The process involves a multi-step review.
Physicians take the Hippocratic Oath in medical school to “do no harm.” Despite their best intentions, however, many physicians sometimes unwittingly trigger a patient safety indicator (PSI) through their documentation. The Agency for Healthcare Research and Quality (AHRQ) developed the PSIs to evaluate for instances of harm and based their interpretation on the presence and/or absence of certain ICD-10 codes.
It is unreasonable to expect physicians to know all the thousands of inclusion and exclusion codes that are updated yearly. A key factor in managing PSIs is a multi-disciplinary review that involves physicians, clinical documentation improvement (CDI) staff, and coding professionals.
ChristianaCare has strived for achieving “zero harm,” and has been fortunate to have the support of a robust data analytics and benchmarking team. In 2019, publicly available data showed that we were purportedly performing several standard deviations worse than the national mean on PSI-3 and PSI-90 as a whole. When we brought this back to our clinical leadership, we quickly realized that this data was not reflective of the high-quality care being delivered by our caregivers daily. Clinical care delivery is only one element of the process of clinical quality reporting. Equally important is accurate representation through documentation and coding. We knew we had plenty of opportunity to improve on the latter.
The first step in developing a multi-disciplinary process for PSI, and any type of pre-bill hold, is to ensure alignment. PSIs have been embraced as a core safety metric by a multitude of external organizations, including but not limited to the Centers for Medicare & Medicaid Services (CMS), Leapfrog, Healthgrades, and Vizient.
In addition, organizations may face financial penalties through the incorporation of the PSI-90 composite into the CMS Hospital Acquired Conditions Program and the CMS Value-Based Purchasing Program. Our performance on externally reported ranking programs and the associated financial penalties served as our platform for change.
We were able to convince our finance team that letting accounts receivable float while we scrutinize the chart was worth the wait, and a 48-hour turnaround time was agreed upon. If physicians did not respond to queries that had a quality impact, we built an escalation process that rose up to our system’s chief medical officer.
Next, we had to show our clinicians what they had to gain from engaging in this work. At our institution, many departments use PSIs as a metric in Ongoing Provider Performance Evaluation (OPPE) for re-credentialing. Additionally, we shared with them the reports showing that we were underperforming compared to our peer hospitals. Once we shared the individual and organizational objectives, our clinicians and clinical leadership quickly embraced this effort.
Lastly, we needed to engage our coding team. We considered our coding team as central to this effort since they were ultimately the last caregivers to lay eyes on the claim before it is submitted. We also allayed their fears regarding clinical validation by having a dedicated CDI nurse reviewer and dedicated CDI physician advisor. Having understood the great responsibility they had in this process, and seeing the newfound support, they too quickly came on board. We now had complete alignment among all elements of our revenue cycle. Our goal was to make sure not a single potential PSI chart was final-coded until it was reviewed by all members of this team.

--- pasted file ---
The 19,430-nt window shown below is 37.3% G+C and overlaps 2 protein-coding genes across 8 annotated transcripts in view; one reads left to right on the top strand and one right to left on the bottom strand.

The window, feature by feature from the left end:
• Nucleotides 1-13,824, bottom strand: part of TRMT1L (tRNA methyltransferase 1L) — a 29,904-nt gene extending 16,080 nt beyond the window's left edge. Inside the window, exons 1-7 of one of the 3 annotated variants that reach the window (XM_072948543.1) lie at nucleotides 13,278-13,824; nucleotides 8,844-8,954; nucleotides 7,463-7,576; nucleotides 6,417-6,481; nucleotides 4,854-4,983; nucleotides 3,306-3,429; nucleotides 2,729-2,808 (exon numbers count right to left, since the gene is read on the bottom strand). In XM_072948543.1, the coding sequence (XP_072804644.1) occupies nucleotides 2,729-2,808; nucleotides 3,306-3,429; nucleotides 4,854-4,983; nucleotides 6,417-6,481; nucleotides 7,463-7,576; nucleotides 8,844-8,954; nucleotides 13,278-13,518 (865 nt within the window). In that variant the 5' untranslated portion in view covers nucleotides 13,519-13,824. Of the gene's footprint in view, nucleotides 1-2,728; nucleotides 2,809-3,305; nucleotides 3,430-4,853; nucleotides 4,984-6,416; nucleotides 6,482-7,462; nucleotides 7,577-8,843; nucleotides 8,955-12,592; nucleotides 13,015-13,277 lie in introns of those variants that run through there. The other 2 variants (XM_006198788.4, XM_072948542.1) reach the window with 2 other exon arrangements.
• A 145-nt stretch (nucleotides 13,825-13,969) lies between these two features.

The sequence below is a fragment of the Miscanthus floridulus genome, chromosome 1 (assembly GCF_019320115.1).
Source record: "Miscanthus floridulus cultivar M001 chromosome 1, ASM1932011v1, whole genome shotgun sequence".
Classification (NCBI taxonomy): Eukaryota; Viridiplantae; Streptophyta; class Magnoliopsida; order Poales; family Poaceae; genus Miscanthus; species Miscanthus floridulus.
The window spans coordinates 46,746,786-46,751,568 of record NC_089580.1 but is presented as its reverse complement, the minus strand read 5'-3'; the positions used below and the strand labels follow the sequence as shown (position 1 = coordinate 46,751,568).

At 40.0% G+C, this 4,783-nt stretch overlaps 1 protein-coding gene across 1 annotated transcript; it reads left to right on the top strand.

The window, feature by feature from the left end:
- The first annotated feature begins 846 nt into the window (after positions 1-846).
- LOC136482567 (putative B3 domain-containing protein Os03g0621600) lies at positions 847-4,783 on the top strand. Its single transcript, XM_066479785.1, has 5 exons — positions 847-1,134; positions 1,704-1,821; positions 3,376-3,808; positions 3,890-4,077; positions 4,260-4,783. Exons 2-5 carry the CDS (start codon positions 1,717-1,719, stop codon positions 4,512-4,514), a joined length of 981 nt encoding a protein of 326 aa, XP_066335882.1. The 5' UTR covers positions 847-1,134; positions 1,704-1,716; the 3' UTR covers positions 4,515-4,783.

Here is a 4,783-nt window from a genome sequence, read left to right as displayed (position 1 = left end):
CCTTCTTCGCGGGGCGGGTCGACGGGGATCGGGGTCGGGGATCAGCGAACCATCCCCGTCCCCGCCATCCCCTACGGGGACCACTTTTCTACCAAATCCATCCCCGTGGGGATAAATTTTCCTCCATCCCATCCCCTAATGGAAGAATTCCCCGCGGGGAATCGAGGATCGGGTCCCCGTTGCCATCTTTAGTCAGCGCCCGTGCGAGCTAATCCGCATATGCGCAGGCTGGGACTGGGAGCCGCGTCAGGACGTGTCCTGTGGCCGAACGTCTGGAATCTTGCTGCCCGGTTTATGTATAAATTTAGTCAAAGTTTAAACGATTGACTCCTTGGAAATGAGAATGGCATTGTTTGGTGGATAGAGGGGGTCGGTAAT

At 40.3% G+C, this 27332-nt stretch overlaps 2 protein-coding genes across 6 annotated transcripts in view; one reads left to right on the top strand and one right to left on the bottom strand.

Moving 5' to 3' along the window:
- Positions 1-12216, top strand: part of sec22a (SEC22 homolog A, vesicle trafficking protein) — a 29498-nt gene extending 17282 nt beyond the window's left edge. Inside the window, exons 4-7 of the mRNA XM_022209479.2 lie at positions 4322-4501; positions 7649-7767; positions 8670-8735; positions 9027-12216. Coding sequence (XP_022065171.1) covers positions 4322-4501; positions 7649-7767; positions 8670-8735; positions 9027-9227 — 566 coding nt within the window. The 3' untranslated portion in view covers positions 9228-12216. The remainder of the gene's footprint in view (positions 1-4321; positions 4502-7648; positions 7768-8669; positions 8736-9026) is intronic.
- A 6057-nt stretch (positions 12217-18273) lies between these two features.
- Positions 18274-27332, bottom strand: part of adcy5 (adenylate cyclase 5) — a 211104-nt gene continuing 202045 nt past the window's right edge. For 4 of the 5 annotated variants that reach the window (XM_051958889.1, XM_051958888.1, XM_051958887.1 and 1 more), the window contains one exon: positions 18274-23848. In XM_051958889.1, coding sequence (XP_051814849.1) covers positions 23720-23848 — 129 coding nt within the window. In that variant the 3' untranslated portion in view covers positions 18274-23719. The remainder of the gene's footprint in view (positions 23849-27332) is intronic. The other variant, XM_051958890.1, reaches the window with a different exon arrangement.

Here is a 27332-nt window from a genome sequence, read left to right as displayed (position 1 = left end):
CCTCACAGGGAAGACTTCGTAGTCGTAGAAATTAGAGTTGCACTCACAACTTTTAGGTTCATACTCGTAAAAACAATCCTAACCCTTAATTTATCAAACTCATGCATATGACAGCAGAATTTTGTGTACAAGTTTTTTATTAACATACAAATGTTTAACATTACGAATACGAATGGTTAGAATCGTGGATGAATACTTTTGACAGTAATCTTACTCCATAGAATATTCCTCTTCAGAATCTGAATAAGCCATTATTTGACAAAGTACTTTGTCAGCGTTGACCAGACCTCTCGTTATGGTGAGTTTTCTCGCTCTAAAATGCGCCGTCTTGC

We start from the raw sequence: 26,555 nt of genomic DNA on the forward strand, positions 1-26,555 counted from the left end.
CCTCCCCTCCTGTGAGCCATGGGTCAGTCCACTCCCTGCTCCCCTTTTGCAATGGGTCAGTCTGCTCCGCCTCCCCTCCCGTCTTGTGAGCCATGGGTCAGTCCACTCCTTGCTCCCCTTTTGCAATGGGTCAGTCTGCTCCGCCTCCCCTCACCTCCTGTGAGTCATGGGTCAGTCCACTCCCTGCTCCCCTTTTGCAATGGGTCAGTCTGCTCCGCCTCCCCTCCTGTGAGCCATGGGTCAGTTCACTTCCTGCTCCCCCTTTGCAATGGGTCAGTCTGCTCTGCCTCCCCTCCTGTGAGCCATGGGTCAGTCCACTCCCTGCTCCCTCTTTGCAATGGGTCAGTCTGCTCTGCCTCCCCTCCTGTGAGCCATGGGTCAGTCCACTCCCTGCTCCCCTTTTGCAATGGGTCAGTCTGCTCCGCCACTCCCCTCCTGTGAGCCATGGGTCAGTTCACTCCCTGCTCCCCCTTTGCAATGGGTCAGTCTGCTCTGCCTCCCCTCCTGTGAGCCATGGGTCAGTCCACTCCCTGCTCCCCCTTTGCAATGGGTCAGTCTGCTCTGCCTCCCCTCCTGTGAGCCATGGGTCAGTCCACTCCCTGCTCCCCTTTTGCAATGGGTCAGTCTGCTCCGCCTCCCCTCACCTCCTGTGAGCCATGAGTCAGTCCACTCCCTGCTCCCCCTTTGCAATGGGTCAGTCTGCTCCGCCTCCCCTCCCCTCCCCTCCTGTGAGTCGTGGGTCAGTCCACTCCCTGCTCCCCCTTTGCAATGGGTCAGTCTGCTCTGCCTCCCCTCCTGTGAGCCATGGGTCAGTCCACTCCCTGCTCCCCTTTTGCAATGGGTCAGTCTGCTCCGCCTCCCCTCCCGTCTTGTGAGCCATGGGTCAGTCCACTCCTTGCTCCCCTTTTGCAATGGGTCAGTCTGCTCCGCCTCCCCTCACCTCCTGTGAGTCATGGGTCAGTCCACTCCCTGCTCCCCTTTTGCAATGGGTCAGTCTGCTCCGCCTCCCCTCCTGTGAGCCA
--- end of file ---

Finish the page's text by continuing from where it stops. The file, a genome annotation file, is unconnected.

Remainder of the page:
The heart of our process involves a multi-step review. Our coding software flags potential PSI cases, and these are put on a pre-bill hold. These are then sent to a CDI reviewer who evaluates the case and proposed codes against the most recent version of the AHRQ PSI indicators document. If an exclusion code has been missed by the coding software, a query is sent to the coding team to see if this can be captured. If a PSI persists, at this stage it is sent to our CDI physician advisor for additional review. Upon recommendation of the physician advisor, a clarification query is drafted and sent. Every case is discussed with the discharging physician before the query is sent, to make sure they understand the choices and the reason for the query. If a query persists at this stage, it is escalated to our senior leadership team for review. If a PSI is cleared at any stage, it is released. If a PSI persists after senior leadership review, it is final-coded with a communication to the clinical team to evaluate for clinical improvement opportunities. PSI data is reviewed monthly to make sure our coded claims match our externally reported claims.
This process has delivered tremendous results. We have seen our PSI-90 scores decrease precipitously. We can now reliably say that these metrics are an accurate reflection of the care being delivered at our organization. Our physicians and clinical leaders now have complete confidence in our data, and this allows our quality team to engage in conversations about clinical opportunities for improvement.
Any organization seeking to improve PSI data overall has to ensure the integrity of documentation and coding processes.
Programming note: Listen to Dr. Varadarajan Subbiah report this story live today on Talk Ten Tuesdays at 10 a.m. EST.